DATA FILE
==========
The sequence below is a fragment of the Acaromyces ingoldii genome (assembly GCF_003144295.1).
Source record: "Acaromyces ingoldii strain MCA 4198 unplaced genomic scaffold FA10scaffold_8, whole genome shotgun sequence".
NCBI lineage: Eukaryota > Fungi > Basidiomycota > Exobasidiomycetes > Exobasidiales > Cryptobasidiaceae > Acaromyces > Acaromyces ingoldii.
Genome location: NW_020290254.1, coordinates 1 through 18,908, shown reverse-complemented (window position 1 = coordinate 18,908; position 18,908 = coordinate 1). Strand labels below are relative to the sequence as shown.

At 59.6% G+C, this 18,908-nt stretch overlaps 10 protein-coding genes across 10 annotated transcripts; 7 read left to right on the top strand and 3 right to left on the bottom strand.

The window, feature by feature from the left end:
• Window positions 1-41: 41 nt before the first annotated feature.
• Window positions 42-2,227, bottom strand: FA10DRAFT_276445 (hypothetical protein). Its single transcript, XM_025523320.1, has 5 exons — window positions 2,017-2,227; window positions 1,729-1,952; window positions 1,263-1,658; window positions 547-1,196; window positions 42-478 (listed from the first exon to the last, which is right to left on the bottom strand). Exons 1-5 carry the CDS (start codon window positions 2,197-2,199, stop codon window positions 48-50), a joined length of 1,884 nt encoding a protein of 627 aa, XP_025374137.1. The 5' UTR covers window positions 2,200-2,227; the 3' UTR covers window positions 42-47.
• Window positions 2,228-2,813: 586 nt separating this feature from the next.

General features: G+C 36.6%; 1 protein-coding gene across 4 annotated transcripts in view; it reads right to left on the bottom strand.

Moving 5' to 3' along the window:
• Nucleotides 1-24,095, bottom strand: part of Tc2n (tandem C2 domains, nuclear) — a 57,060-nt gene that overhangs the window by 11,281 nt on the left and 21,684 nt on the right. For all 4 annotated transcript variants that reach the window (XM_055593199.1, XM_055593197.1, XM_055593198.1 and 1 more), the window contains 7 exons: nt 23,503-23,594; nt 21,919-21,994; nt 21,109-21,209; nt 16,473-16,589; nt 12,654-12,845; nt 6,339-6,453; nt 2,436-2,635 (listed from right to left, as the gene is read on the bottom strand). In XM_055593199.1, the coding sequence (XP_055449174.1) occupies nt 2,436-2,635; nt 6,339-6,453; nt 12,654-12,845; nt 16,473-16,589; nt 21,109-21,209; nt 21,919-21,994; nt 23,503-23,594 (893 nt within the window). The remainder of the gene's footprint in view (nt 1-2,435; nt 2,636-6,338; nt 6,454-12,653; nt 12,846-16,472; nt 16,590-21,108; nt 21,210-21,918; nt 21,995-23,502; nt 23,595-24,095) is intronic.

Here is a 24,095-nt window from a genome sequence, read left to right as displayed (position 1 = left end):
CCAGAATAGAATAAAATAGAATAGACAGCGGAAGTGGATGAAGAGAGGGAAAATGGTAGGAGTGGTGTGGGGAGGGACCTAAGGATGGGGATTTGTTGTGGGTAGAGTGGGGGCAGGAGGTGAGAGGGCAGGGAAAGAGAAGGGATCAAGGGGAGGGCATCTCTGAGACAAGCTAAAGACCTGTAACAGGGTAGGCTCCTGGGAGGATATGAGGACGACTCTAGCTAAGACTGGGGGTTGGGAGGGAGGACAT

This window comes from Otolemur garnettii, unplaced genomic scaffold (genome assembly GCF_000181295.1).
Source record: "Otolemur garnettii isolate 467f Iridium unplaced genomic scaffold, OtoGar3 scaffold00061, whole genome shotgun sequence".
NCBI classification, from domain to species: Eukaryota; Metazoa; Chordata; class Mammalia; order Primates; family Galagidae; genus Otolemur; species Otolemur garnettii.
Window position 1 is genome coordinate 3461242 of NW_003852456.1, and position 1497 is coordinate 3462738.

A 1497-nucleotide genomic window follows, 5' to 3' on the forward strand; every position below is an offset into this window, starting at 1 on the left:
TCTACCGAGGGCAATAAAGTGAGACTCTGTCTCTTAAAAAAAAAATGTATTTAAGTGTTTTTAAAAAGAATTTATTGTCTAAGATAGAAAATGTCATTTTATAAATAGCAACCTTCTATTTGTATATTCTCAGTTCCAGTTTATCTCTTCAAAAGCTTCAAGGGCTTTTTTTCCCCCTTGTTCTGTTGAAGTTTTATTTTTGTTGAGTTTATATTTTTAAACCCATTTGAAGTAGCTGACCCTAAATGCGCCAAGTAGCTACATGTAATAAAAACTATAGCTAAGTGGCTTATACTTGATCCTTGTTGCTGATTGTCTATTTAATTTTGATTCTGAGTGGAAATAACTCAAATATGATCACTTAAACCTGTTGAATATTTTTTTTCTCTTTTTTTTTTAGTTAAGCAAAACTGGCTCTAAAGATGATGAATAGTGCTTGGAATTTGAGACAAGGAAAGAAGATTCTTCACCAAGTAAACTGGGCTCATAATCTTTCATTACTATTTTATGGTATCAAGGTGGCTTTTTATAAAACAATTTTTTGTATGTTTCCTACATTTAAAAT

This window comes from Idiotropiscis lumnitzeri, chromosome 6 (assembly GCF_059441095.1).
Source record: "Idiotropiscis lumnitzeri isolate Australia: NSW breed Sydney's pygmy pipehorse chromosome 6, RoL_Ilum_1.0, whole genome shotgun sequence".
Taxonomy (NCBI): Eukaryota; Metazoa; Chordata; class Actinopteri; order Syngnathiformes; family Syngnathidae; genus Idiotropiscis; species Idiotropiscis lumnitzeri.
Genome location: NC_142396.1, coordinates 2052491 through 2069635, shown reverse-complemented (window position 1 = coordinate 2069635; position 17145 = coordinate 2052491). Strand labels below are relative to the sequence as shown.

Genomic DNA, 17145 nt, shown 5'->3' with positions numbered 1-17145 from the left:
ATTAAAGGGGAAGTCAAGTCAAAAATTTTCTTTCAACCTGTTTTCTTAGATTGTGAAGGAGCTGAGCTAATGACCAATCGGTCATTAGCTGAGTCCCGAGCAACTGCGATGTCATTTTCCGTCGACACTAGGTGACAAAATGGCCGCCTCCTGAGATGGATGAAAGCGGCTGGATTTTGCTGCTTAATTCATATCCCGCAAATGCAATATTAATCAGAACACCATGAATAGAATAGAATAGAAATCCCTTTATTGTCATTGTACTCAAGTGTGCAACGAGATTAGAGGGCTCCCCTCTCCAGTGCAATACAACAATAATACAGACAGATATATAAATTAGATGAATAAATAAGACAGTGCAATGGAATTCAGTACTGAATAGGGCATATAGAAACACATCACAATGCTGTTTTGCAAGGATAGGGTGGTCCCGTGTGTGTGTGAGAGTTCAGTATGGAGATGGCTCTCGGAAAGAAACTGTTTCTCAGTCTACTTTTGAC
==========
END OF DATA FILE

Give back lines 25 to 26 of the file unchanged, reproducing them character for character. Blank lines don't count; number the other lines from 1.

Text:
Genomic DNA, 17145 nt, shown 5'->3' with positions numbered 1-17145 from the left:
ATTAAAGGGGAAGTCAAGTCAAAAATTTTCTTTCAACCTGTTTTCTTAGATTGTGAAGGAGCTGAGCTAATGACCAATCGGTCATTAGCTGAGTCCCGAGCAACTGCGATGTCATTTTCCGTCGACACTAGGTGACAAAATGGCCGCCTCCTGAGATGGATGAAAGCGGCTGGATTTTGCTGCTTAATTCATATCCCGCAAATGCAATATTAATCAGAACACCATGAATAGAATAGAATAGAAATCCCTTTATTGTCATTGTACTCAAGTGTGCAACGAGATTAGAGGGCTCCCCTCTCCAGTGCAATACAACAATAATACAGACAGATATATAAATTAGATGAATAAATAAGACAGTGCAATGGAATTCAGTACTGAATAGGGCATATAGAAACACATCACAATGCTGTTTTGCAAGGATAGGGTGGTCCCGTGTGTGTGTGAGAGTTCAGTATGGAGATGGCTCTCGGAAAGAAACTGTTTCTCAGTCTACTTTTGAC